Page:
In 1985, a piece of the project was spun off for use by the National Science Foundation (NSF). The NSF invested in the technology for a variety of reasons. Principal among them was a desire to stretch the network’s capabilities to aid in research and higher education. The NSF envisioned a large-scale network for researchers, professors, and students from a variety of disciplinary backgrounds. Much of the NSF’s investment aimed at making basic tasks easier, such as sending e-mail and transferring electronic files, and at making sure that both could be done reliably over long distances. The NSF also aimed to use the Internet to connect supercomputers together over vast expanses, thus boosting their capacity.

By 1990, the NSF had rationalized the processes and infrastructure of the nascent Internet. Its work made the Internet viable for use in every university, community college, and research institute. Around this time, the NSF’s administrators realized that government and university employees possessed no special or unique skills for operating the vast majority of the Internet’s processes. And so the NSF began to consider how to privatize the network, spinning it off to private industry.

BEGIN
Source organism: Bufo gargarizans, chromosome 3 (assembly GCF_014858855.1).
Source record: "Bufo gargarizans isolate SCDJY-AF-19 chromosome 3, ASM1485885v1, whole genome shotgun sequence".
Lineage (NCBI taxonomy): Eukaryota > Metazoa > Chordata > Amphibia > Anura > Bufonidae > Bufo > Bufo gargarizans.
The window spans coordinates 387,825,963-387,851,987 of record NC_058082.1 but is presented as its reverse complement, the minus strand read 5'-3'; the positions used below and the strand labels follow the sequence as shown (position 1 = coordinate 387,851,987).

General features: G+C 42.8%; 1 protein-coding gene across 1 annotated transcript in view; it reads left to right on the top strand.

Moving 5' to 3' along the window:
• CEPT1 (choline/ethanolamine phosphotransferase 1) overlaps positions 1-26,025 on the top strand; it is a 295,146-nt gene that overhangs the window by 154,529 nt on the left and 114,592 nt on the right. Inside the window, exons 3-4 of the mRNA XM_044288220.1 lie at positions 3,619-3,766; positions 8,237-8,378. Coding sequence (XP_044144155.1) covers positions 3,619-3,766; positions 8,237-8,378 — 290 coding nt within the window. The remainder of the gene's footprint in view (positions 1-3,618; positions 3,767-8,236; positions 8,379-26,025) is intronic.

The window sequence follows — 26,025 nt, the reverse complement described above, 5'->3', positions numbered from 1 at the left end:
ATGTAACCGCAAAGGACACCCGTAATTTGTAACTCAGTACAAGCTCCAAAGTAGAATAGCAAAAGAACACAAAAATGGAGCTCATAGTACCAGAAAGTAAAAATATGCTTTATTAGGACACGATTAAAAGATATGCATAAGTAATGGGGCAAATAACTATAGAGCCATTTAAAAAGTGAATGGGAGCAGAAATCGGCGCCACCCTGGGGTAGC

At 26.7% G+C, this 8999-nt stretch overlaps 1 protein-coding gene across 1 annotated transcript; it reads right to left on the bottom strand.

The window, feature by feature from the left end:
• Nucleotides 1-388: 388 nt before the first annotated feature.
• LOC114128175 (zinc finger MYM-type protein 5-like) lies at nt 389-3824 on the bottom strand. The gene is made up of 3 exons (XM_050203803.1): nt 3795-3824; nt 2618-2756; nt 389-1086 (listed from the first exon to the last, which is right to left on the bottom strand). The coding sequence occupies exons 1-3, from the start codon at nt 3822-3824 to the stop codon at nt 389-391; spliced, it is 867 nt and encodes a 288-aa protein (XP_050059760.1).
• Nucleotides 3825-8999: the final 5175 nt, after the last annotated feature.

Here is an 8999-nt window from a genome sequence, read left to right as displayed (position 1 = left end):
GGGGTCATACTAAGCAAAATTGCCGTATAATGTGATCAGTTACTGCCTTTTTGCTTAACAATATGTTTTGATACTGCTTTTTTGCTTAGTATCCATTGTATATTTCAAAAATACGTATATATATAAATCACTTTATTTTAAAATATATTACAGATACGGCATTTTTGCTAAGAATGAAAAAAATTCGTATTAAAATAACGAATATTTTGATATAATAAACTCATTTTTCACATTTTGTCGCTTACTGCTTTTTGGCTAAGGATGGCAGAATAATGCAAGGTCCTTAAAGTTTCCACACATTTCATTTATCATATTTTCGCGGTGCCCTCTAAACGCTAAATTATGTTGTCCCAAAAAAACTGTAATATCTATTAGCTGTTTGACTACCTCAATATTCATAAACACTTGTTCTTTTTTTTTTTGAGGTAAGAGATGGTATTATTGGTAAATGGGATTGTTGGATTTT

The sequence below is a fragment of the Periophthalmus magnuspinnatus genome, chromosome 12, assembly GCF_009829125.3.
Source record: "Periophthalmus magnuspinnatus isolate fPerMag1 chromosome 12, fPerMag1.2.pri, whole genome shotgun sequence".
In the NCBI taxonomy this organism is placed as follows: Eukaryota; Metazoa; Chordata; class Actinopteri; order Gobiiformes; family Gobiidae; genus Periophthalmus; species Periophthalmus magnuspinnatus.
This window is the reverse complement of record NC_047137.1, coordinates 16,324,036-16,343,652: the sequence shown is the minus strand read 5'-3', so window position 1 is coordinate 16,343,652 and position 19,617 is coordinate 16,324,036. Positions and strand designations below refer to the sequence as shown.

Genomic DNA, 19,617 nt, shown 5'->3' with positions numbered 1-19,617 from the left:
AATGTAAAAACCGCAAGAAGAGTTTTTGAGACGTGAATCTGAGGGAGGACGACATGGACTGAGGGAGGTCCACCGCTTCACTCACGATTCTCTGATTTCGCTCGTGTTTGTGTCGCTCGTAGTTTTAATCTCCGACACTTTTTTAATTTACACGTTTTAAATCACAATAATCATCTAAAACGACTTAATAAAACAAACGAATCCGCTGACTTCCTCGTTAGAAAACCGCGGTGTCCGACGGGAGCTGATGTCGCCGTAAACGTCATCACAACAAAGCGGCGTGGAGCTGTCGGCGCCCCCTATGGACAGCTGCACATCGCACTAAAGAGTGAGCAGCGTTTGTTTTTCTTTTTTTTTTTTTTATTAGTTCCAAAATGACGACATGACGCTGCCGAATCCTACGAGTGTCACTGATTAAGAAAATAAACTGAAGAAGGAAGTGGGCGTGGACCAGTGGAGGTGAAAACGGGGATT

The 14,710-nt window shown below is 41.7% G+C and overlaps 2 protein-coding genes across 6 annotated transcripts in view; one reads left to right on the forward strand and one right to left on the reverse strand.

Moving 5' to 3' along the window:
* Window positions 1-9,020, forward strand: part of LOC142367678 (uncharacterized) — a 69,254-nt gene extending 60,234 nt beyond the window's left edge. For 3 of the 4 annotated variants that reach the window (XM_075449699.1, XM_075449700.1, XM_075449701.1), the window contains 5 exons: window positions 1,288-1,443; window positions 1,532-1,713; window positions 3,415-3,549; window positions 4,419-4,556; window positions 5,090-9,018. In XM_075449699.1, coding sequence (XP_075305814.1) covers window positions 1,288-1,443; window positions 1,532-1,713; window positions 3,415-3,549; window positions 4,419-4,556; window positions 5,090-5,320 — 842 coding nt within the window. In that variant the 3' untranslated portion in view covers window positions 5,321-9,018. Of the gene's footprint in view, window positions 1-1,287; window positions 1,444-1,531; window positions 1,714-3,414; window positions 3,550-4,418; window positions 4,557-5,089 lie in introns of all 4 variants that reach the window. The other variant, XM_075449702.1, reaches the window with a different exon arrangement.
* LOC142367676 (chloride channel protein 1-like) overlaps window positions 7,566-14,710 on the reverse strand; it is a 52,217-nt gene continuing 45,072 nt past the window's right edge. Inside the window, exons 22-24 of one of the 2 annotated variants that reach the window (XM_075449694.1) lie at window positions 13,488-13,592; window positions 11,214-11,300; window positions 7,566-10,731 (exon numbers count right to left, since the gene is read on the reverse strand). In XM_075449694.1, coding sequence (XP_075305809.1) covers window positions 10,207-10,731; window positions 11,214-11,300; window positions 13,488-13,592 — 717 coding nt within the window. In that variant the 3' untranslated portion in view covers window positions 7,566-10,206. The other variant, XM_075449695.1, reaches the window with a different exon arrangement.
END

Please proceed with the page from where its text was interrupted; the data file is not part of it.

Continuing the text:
When the NSF published its final plan to privatize the Internet in 1994, few could imagine what the network would become. Its users at the time were researchers, professors, and students, and the Web was a few years old; the NSF had never imagined the Web as a commercial space.

But as more people used it, more applications became clearer. Helping those new ideas become reality was the fact that there was little government oversight and guidance for what the Internet should look like. The Federal Communications Commission (FCC), for example, discouraged telephone monopolies from interfering with the growth of its data networks. Meanwhile, no specific sector was designated to help shape the commercial Internet’s growth. In fact, government policies—both antitrust actions and regulatory decisions—deliberately encouraged a lack of centralized decision-making, enabling multiple participants from multiple generations and backgrounds to have significant influence in the Internet’s development.